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AGFC habitat project


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District 1 Biologists worked with Beaver Watershed Alliance to draft a proposal for a large habitat project on Beaver Lake and the project was funded by the National Fish Habitat Partnership! The project is a large cooperative endeavor, with partners from Arkansas Game and Fish Commission, Beaver Watershed Alliance, Arkansas Natural Heritage Commission, Hobbs State Park, U.S. Army Corps of Engineers Beaver Lake Office, Bear Creek Bass Club, Northwest Arkansas Bassmasters, Quail Forever, Backcountry Hunters and Anglers, Northwest Arkansas Master Naturalists, Beaver Lake Crappie Association, Hook, Line and Sinker Tackle Shop, and landowners.
The project will begin after funding is received, possibly in summer of 2021. The 130 new fish habitat sites will be a great place to catch some fish. More updates about the project will be provided as they development. The goals the habitat project can be found below.
 
Goals for the project:
 
  • Implement source water protection best management practices to improve water quality in Beaver Lake by reducing nutrients and sediments in the watershed
  • Restore 300 linear feet of eroded streambanks to reduce sediment and nutrients into Clifty Creek, a tributary to War Eagle Creek and Beaver Lake. 
  • Enhance 6 acres of riparian with native vegetation along 1,383 linear feet on Big Clifty Creek.
  • Provide education and outreach to over 20,000 landowners on Fish Habitat Enhancement in the Beaver Lake watershed.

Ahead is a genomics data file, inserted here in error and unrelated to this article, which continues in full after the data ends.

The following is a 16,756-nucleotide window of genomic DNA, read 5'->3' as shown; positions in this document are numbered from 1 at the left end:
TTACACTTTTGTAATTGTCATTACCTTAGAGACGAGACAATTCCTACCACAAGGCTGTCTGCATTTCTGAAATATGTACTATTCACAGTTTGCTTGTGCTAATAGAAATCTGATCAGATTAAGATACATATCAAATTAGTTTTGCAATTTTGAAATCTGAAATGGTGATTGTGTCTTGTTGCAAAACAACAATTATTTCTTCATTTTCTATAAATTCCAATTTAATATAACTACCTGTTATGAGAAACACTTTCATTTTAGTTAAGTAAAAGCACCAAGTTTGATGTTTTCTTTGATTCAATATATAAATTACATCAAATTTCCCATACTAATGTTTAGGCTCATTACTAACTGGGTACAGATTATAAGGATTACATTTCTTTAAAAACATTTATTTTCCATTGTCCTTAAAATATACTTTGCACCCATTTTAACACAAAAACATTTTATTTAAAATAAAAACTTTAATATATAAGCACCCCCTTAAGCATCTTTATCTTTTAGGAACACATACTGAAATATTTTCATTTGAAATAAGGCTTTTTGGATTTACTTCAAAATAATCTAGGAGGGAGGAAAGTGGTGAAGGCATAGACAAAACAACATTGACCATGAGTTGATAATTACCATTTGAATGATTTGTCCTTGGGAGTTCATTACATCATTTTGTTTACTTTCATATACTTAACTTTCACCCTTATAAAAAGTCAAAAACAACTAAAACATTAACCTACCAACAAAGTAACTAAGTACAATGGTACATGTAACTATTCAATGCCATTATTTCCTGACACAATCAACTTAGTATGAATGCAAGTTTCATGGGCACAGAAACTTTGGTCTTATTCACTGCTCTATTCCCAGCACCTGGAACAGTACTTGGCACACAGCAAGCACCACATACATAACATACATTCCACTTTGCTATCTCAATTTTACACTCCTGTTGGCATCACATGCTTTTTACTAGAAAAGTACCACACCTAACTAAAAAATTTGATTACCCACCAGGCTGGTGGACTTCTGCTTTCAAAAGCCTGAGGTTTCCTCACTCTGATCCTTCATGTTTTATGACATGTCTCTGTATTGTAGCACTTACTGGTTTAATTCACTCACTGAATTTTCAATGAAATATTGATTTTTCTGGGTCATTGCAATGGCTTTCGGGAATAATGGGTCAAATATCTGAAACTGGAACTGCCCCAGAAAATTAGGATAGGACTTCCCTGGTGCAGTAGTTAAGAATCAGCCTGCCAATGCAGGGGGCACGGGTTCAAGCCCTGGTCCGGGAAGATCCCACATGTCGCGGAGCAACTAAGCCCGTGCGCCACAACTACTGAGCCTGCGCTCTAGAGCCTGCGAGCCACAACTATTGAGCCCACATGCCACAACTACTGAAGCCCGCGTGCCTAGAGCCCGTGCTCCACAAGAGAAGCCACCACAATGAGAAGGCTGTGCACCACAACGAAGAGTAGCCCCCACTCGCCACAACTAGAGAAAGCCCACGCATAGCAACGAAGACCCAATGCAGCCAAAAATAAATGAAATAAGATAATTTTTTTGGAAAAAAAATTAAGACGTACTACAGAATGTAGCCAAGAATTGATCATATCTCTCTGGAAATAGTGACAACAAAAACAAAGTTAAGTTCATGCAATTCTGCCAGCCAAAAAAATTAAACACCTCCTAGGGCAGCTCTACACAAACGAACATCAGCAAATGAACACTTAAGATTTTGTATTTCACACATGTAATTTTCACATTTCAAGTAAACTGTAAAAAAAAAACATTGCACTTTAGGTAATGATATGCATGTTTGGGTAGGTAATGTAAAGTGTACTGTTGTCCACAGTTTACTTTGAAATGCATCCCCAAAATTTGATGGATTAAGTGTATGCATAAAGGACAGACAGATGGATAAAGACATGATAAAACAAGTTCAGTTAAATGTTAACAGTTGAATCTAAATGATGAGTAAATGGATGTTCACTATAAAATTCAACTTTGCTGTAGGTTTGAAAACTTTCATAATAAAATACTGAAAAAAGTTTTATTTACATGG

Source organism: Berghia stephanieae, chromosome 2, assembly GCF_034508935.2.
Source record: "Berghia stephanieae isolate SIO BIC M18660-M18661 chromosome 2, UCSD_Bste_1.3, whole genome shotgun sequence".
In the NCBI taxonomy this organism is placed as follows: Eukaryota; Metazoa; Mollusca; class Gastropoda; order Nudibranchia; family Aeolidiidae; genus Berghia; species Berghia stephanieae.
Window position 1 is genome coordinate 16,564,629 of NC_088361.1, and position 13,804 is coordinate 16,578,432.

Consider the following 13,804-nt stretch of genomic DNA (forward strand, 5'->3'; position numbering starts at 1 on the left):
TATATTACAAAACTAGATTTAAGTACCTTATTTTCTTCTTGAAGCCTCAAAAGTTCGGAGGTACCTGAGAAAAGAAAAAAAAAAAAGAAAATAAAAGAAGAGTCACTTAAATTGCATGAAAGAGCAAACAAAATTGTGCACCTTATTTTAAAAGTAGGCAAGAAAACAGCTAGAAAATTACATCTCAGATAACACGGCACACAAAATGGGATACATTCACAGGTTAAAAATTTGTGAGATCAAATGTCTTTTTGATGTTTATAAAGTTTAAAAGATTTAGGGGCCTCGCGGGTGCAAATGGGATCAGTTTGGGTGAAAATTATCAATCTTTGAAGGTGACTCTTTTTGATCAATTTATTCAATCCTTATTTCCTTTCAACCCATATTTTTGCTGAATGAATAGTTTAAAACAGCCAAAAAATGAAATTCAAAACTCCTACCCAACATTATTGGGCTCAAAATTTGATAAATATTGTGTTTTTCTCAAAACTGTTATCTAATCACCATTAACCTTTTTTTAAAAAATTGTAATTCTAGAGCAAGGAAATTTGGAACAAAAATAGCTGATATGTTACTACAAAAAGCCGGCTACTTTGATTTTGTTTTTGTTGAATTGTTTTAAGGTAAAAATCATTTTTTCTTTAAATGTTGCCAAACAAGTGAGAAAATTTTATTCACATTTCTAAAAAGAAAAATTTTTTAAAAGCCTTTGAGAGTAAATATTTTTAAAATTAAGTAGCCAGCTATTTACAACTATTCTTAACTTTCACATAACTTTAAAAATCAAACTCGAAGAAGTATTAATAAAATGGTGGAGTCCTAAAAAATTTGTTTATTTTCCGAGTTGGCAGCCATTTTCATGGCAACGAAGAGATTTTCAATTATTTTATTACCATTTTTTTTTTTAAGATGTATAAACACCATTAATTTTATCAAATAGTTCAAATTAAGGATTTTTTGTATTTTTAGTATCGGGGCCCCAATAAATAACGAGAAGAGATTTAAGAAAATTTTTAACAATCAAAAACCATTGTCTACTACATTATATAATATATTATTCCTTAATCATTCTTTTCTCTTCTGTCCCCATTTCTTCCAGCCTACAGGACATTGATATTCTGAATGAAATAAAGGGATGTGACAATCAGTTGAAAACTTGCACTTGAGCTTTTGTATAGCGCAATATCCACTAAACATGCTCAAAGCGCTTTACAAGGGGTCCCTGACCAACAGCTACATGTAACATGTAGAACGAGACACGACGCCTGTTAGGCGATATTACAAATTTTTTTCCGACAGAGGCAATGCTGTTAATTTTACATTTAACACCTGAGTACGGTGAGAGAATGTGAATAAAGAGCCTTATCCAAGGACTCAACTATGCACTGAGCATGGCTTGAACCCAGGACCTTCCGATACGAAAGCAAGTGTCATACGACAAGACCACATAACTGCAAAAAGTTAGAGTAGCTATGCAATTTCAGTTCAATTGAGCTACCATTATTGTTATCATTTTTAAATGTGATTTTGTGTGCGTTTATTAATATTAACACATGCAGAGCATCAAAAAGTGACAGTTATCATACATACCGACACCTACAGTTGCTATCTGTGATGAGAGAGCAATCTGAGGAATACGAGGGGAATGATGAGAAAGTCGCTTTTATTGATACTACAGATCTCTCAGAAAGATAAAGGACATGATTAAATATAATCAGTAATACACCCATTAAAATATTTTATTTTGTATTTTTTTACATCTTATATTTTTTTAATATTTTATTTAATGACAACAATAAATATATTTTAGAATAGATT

• Add 130 new fish habitat sites to Beaver Lake to improve fish usage, angler satisfaction and success
  • Add 30 of the 130 fish habitat sites close to shoreline fishing areas to improve bank angler success
  • Evaluate catch rates of sportfish on brush piles vs. no brush piles and among different configurations of cedar tree fish habitat
  • Evaluate angler use and preferences of habitat sites with creel survey
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Nice summary Quillback!

I'm glad to see Jon and staff are continuing to add habitat to the lake. Beaver has lost a lot of habitat since it was first flooded. When I first started working on the lake in 1986 there was considerably more standing timber and other woody habitat. We did habitat projects back then but didn't have the equipment to do it on a grand scale. We worked mostly out of an 18 foot flat bottom work boat but still managed to do some good with the help of volunteers. We counted on the help of several fishing clubs during the years when we utilized discarded Christmas trees for habitat. It was a lot of work gathering, hauling and sinking them in the lake and we couldn't have done it without the volunteers.

Fortunately Jon and co-workers have some great equipment to handle a habitat project big enough to make an impact on the lake and that it's a cooperative effort with many other groups and agencies participating.  The additional habitat will help the lake on many levels but most importantly, help anglers have a better chance to locate and catch some fish!          

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